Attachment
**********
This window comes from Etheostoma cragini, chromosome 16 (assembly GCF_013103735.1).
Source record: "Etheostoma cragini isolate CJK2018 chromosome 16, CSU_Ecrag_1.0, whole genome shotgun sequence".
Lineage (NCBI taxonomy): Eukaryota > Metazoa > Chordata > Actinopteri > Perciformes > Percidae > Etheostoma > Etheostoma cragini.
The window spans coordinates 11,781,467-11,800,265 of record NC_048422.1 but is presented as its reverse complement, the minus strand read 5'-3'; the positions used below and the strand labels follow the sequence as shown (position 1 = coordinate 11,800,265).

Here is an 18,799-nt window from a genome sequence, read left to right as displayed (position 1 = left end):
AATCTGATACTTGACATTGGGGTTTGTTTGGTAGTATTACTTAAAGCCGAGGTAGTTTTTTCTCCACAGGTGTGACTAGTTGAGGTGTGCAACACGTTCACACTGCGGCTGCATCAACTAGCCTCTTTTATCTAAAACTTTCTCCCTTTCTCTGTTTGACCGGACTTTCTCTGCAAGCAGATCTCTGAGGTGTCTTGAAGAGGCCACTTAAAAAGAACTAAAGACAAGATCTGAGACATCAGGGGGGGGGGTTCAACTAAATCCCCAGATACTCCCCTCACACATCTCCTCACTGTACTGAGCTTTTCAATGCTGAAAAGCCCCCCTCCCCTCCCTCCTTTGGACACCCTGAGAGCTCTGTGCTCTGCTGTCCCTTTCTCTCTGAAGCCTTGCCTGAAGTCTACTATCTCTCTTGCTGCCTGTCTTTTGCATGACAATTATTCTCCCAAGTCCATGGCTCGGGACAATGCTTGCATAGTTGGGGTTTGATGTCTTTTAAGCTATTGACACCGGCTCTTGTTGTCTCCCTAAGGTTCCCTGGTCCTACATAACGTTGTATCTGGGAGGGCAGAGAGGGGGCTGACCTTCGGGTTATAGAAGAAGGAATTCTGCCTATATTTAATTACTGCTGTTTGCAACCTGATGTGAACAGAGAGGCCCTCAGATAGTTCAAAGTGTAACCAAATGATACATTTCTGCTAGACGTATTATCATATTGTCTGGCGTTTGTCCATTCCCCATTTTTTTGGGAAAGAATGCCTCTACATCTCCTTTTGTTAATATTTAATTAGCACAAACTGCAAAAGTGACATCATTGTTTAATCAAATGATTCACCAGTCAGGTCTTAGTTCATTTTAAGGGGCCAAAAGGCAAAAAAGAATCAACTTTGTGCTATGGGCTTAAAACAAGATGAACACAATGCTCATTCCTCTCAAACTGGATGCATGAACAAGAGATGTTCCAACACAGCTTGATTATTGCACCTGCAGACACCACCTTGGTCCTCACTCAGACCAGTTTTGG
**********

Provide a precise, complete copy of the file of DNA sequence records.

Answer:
This window comes from Etheostoma cragini, chromosome 16 (assembly GCF_013103735.1).
Source record: "Etheostoma cragini isolate CJK2018 chromosome 16, CSU_Ecrag_1.0, whole genome shotgun sequence".
Lineage (NCBI taxonomy): Eukaryota > Metazoa > Chordata > Actinopteri > Perciformes > Percidae > Etheostoma > Etheostoma cragini.
The window spans coordinates 11,781,467-11,800,265 of record NC_048422.1 but is presented as its reverse complement, the minus strand read 5'-3'; the positions used below and the strand labels follow the sequence as shown (position 1 = coordinate 11,800,265).

Here is an 18,799-nt window from a genome sequence, read left to right as displayed (position 1 = left end):
AATCTGATACTTGACATTGGGGTTTGTTTGGTAGTATTACTTAAAGCCGAGGTAGTTTTTTCTCCACAGGTGTGACTAGTTGAGGTGTGCAACACGTTCACACTGCGGCTGCATCAACTAGCCTCTTTTATCTAAAACTTTCTCCCTTTCTCTGTTTGACCGGACTTTCTCTGCAAGCAGATCTCTGAGGTGTCTTGAAGAGGCCACTTAAAAAGAACTAAAGACAAGATCTGAGACATCAGGGGGGGGGGTTCAACTAAATCCCCAGATACTCCCCTCACACATCTCCTCACTGTACTGAGCTTTTCAATGCTGAAAAGCCCCCCTCCCCTCCCTCCTTTGGACACCCTGAGAGCTCTGTGCTCTGCTGTCCCTTTCTCTCTGAAGCCTTGCCTGAAGTCTACTATCTCTCTTGCTGCCTGTCTTTTGCATGACAATTATTCTCCCAAGTCCATGGCTCGGGACAATGCTTGCATAGTTGGGGTTTGATGTCTTTTAAGCTATTGACACCGGCTCTTGTTGTCTCCCTAAGGTTCCCTGGTCCTACATAACGTTGTATCTGGGAGGGCAGAGAGGGGGCTGACCTTCGGGTTATAGAAGAAGGAATTCTGCCTATATTTAATTACTGCTGTTTGCAACCTGATGTGAACAGAGAGGCCCTCAGATAGTTCAAAGTGTAACCAAATGATACATTTCTGCTAGACGTATTATCATATTGTCTGGCGTTTGTCCATTCCCCATTTTTTTGGGAAAGAATGCCTCTACATCTCCTTTTGTTAATATTTAATTAGCACAAACTGCAAAAGTGACATCATTGTTTAATCAAATGATTCACCAGTCAGGTCTTAGTTCATTTTAAGGGGCCAAAAGGCAAAAAAGAATCAACTTTGTGCTATGGGCTTAAAACAAGATGAACACAATGCTCATTCCTCTCAAACTGGATGCATGAACAAGAGATGTTCCAACACAGCTTGATTATTGCACCTGCAGACACCACCTTGGTCCTCACTCAGACCAGTTTTGG